2014 Pittsburgh Biennial: 10 years of local art

 

(Claire Murray / Photo Editor) Aspirations, created by photographer Martha Rial, looks at the life goals of eight young adults with Aspergers Syndrome.

(Claire Murray / Photo Editor) Aspirations, created by photographer Martha Rial, looks at the life goals of eight young adults with Aspergers Syndrome.

By: Seth Culp-Ressler | Asst. Features Editor

A small printer slowly but surely produced slips of sentences, a Wikileaks themed videogame stood ready for action and 15,000 vinyl records lay in wait for a spin on the turntable. Public Record, SPACE’s newest exhibition, opened its doors last Friday.

Coinciding with the quarterly Pittsburgh Gallery Crawl, Public Record’s debut marked yet another exhibition joining this year’s Pittsburgh Biennial, the city’s bi-annual collaborative art show.

The Biennial started at the Pittsburgh Center for the Arts in 1994. Through years of growth and expansion, the Pittsburgh Biennial is now the largest survey of regional contemporary art in the area, according to its website. This year eight institutions are participating in the Biennial — the Carnegie Museum of Art, the Pittsburgh Glass Center, Pittsburgh Filmmakers, the Pittsburgh Center for the Arts, the Mattress Factory, the Miller Gallery at CMU, SPACE and The Andy Warhol Museum.

Adam Welch, curator of the shows at both the Pittsburgh Center for the Arts and Pittsburgh Filmmakers, said that while the Biennial doesn’t technically have one set theme, as a whole it focuses on the importance of Pittsburgh’s local artists. Each individual venue was able to interpret what it thought the Biennial is all about, and because of that the Pittsburgh art’s wide variety of styles, mediums and individuals are all showcased together.

“The flux of artists that have come through [Pittsburgh]— working in a variety of different manners, styles and ways of thinking and creating — I think the Biennial mirrors that and tries to reflect on that,” Welch said.

One such local artist is Renee Piechocki, one half of the group “Two Girls Working,” who created the installation Taking Stock, one of nine within SPACE’s Public Record. The body of work that Piechocki and co-collaborator Tiffany Ludwig created for the show centers around one question they asked a group of men: “What do you do that makes you feel valuable?”

In Taking Stock, 10 men (well, technically nine men and one 10- year-old boy) were asked this question in an environment of their own choosing, with photographs and video documenting their answers.

“What you can see here in the gallery is the project question, photographs that have a very small text and then two videos — one two-hour long video that shows the full interviews edited with each person, and then an eight-minute video that’s actually going to be changing throughout the course of the show,” Piechocki said.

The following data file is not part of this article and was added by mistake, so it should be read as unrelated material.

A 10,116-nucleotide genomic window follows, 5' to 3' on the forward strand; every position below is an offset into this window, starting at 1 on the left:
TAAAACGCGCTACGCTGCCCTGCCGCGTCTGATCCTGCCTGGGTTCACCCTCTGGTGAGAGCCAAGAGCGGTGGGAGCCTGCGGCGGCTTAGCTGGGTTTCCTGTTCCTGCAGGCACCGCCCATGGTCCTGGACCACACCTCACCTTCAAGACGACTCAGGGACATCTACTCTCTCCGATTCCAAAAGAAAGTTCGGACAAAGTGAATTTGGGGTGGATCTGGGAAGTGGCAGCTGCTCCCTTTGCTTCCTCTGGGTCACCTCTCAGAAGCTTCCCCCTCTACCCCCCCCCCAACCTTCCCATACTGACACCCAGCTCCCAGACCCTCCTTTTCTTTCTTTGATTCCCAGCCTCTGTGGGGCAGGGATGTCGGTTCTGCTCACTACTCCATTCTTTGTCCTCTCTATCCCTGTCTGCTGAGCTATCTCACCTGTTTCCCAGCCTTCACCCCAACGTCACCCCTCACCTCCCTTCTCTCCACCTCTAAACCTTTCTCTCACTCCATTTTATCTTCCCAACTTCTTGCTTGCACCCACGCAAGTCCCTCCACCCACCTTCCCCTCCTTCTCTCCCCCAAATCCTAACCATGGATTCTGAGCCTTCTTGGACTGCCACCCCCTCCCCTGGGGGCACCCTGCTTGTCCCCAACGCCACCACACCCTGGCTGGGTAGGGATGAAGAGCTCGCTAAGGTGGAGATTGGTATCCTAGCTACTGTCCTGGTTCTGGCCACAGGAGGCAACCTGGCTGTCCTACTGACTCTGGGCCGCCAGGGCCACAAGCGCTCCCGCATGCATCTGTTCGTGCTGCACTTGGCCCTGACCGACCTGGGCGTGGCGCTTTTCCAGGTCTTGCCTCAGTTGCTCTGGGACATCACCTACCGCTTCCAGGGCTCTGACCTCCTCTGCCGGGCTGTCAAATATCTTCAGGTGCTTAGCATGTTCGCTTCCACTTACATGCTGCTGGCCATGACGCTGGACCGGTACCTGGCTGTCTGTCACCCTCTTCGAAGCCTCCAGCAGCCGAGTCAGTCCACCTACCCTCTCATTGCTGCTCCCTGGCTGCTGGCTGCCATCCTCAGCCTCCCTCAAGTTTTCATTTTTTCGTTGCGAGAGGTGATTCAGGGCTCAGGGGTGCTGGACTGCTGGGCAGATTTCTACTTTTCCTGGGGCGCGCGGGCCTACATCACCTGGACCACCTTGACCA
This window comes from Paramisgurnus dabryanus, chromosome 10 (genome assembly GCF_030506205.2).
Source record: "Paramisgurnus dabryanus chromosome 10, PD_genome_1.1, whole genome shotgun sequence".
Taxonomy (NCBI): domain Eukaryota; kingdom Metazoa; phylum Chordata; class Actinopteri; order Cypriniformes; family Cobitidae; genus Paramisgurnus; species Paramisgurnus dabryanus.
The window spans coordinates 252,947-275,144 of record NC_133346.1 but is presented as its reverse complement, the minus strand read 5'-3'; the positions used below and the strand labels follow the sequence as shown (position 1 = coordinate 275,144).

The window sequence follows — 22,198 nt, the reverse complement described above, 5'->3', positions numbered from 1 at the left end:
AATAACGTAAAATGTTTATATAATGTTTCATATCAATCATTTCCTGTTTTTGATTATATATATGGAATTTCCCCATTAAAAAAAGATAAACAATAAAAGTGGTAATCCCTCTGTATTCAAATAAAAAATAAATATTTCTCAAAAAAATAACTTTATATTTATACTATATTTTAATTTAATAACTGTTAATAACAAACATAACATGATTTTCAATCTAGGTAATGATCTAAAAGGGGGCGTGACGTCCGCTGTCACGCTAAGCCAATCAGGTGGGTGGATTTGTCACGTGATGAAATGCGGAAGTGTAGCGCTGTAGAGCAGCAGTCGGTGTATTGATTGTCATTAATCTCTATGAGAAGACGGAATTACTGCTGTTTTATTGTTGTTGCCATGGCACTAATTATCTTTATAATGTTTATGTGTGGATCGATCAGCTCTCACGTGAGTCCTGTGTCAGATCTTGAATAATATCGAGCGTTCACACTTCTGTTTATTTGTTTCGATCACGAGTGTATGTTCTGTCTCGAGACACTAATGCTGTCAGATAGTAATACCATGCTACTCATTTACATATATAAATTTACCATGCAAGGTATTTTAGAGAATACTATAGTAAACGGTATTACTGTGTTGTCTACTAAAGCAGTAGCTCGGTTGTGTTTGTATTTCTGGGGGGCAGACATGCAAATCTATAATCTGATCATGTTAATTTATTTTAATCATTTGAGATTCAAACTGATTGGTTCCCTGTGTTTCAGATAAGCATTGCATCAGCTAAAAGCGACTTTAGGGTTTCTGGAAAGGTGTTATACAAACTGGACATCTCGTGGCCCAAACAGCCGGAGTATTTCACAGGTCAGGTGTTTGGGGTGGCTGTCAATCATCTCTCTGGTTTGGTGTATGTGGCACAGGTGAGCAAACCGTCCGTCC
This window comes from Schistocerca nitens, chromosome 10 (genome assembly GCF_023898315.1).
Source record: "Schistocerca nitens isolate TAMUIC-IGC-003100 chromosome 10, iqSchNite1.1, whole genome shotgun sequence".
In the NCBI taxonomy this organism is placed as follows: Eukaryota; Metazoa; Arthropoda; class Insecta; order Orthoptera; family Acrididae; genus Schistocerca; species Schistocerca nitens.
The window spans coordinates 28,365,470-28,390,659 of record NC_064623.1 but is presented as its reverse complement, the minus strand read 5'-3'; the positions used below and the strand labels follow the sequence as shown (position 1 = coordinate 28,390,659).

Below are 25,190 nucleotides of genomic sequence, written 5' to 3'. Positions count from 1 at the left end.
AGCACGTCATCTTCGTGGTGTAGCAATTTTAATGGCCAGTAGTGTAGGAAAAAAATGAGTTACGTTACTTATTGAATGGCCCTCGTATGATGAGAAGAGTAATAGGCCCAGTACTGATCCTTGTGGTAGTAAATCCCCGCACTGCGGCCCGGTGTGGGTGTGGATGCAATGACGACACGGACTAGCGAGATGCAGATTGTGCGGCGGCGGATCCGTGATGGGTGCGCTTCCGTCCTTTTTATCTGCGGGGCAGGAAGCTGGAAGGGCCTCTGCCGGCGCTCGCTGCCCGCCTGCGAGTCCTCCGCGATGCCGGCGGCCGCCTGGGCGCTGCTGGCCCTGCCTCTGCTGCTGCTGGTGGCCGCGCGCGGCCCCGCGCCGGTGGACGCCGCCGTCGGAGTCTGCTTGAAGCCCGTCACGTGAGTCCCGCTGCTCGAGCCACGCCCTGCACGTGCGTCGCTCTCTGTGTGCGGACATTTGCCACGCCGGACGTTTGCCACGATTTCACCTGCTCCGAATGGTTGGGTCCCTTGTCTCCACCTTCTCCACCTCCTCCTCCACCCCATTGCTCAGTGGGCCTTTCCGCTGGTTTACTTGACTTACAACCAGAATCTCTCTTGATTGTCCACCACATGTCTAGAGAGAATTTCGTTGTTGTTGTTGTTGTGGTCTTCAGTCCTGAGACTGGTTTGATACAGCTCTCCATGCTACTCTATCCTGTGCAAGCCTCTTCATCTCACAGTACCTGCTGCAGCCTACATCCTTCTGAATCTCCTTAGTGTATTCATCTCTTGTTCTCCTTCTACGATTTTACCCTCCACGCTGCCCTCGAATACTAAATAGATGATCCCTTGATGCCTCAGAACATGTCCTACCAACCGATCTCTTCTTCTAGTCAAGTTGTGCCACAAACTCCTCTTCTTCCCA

She, by Carolina Loyola-Garcia, prints out lines from Leo Tolstoy’s Anna Karenina.

She, by Carolina Loyola-Garcia, prints out lines from Leo Tolstoy’s Anna Karenina.

Piechocki went on to explain that since Taking Stock is an ever-evolving project, the shorter video will be continually added to as more interviews are completed, creating a dynamic aspect for the installation.

Public Record’s nine artists cover a range of artistic mediums, ranging from Piechocki’s Taking Stock to Paolo Pedercini’s Leaky World, a playable interpretation of Wikileaks founder Julian Assange’s essay “Conspiracy as Governance”. Aspirations, an audio-visual project by local Pulitzer-Prize winning photographer Martha Rial, explores the dreams of eight young adults with Aspergers Syndrome. Well Played: Paul’s Vinyl Records, which while still part of the show is actually located at 707 Penn Gallery, is an interactive display of artist Paul Rosenblatt’s 15,000 record collection, where music selections chosen by attendants are placed on a wall, forming a visual catalog of the gallery-goer’s tastes.

What the pieces all have in common, as gallery curator Murray Horne wrote in his foreword for the show, is their ability to “portray and pull aside the veils that hide.”

“Works at SPACE and 707 Penn Gallery demonstrates how, in the age of the internet and its attendant technologies, privacy and secrecy are in increasingly short supply,” Horne said. “With or without our consent, governments are exposed and personal intimacies revealed, instantly entering the public record with the tap of the keyboard.”

Piechocki was “honored” to be in Horne’s larger selection of the Biennial.

“I really like the theme that he’s created here about looking at how different content is displayed in the public realm … or not necessarily public, but shared with the public, I guess,” Piechocki said. “So every single one of these artists has a kind of public or interactive component, and I like that as a connecting thread.”

That idea of a connecting thread can be found not just in the collection at SPACE, but throughout the larger Biennial as a whole. As Welch explained, no one aspect of the event stands out — what is of note is the entire collection of participating artists and venues.

“I think one of the most phenomenal things that is being put across is that all these institutions are working together, and independently to their own missions and their own guidance, to really focus on some phenomenal work that is being produced in the area, and it’s on par with any national work or international work,” he said.

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